When Alix Hayden found out she had brain cancer in 2012, instead of surgery and chemotherapy, she chose to fight it was a low-carb, high-fat ketogenic diet.
A ketogenic diet, which cancer researcher Dr. Dominic D’Agostino said can starve cancer cells, was the treatment of choice for Hayden.
Ketogenic appears to work because each cell in the body uses both fat and glucose. Cancer cells, unable to live on glucose and fail to thrive on ketones, are starved by limiting carbohydrates. Restricting carbohydrates in the diet can prevent pro-inflammatory spikes in blood and blood insulin according to D’Agostino.
Hayden’s diet was approximately 65-percent fats, 30-percent proteins, and 5-percent carb. While her brain tumor didn’t shrink with the ketogenic diet, it didn’t grow bigger. Hayden, whose tumor was categorized as slow-growing, has documented her recovery on her blog, “Greymadder.”
By September 2015, things had changed slightly, and Hayden decided to have the tumor removed. The long and winding journey from ketogenic treatment to surgery is outlined by Hayden on Greymadder.
Can You Count? Can You Speak?
Surgeons often perform brain surgery on people who are awake when the tumor is near the area of the brain engaged in speech. By having the remain alert and conscious, the surgeon can test as he goes. The surgeon, according to NYC primary care physician Dr. Gafanovich, would ask: “Can you count? Can you speak?” The surgeon would have the confidence to remove things that they may not if the patient were asleep.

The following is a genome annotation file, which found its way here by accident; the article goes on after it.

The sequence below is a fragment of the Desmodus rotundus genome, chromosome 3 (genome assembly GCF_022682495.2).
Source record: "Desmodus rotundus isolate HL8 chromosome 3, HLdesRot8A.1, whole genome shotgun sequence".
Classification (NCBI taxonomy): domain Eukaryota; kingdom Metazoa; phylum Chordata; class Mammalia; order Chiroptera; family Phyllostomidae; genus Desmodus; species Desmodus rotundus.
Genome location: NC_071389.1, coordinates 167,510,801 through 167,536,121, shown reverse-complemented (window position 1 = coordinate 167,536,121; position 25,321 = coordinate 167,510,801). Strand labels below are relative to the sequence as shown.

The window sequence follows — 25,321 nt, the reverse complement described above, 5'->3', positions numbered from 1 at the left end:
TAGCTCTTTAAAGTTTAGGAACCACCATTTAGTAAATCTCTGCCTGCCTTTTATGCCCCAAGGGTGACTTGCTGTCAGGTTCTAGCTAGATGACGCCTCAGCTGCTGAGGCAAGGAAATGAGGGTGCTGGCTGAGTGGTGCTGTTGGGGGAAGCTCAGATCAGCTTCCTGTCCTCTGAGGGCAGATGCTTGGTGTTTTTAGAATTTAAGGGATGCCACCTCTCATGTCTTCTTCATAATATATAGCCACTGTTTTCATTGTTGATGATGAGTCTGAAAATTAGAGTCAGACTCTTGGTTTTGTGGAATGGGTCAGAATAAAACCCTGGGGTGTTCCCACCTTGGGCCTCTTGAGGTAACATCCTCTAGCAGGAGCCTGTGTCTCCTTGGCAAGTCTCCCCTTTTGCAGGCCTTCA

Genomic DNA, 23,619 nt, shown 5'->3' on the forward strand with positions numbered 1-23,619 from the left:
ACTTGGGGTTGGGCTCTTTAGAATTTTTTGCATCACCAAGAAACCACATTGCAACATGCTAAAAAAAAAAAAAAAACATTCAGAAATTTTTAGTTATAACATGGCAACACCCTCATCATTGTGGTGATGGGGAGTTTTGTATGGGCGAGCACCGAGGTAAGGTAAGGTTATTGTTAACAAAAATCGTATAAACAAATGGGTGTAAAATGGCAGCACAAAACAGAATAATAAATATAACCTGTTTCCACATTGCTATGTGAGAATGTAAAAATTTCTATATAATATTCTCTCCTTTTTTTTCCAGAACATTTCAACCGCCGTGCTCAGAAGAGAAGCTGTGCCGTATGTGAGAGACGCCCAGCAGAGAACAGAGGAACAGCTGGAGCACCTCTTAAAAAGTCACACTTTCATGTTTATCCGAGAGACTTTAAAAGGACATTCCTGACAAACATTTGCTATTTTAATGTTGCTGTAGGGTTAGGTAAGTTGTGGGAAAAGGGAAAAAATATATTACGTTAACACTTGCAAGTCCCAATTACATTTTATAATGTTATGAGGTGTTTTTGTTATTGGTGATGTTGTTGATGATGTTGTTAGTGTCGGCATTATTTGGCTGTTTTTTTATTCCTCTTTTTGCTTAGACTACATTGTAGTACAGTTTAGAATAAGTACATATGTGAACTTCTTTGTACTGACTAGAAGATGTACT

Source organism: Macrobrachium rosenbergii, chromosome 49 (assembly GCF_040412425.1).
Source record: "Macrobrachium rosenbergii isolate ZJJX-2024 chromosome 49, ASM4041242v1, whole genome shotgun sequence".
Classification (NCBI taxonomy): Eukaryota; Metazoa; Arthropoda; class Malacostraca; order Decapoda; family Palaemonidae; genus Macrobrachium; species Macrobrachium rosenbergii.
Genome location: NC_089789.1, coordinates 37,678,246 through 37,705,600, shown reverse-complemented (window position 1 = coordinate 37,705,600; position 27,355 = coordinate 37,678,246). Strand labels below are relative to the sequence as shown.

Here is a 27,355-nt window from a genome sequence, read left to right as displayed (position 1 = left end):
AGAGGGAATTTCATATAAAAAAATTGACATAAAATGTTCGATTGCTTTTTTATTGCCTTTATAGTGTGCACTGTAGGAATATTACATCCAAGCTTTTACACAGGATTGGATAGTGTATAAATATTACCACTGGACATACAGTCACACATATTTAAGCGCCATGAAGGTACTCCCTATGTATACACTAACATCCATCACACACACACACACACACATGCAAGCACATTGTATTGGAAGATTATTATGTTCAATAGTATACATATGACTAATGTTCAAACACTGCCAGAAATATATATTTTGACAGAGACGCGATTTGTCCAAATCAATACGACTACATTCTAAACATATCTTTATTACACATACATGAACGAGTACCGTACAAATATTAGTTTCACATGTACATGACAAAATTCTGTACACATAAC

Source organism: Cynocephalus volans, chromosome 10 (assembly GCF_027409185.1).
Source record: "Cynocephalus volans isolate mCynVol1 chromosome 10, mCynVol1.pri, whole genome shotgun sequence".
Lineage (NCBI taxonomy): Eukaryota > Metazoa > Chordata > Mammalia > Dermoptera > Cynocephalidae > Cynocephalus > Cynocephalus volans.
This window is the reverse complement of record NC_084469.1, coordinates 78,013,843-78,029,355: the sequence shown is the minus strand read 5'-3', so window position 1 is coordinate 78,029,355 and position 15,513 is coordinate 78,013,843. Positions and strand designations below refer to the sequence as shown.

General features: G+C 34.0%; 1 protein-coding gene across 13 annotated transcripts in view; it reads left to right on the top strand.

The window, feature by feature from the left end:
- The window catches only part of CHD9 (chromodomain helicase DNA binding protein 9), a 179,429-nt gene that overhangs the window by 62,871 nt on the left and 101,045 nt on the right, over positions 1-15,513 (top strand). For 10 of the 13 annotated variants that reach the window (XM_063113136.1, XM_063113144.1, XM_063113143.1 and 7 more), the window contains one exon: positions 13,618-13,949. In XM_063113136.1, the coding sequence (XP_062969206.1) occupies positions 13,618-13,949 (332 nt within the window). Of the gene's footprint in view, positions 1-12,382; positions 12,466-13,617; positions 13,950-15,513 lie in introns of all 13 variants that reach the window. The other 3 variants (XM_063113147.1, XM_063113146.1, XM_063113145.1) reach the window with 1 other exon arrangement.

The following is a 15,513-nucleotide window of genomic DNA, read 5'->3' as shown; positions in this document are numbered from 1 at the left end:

During a pause in the surgery, Dr. Daryl Fourney, a neurosurgeon at Saskatoon’s Royal University Hospital believed it was important to put Hayden in touch with her husband quickly.
“Someone get my cell phone. This woman should talk with her husband,” Fourney instructed. When Hayden got her husband on the telephone, her spouse was surprised. Only three hours into a four-hour surgery, Hayden told her husband, “The surgeon says to tell you he got it all.”
Several weeks later, when interviewed by CBC, Hayden said, “We were ready to expect some motor deficit. I’ve had nothing. No adverse effects.”
CBC’s reporter asked Hayden if she had any advice for cancer patients thinking about the ketogenic diet.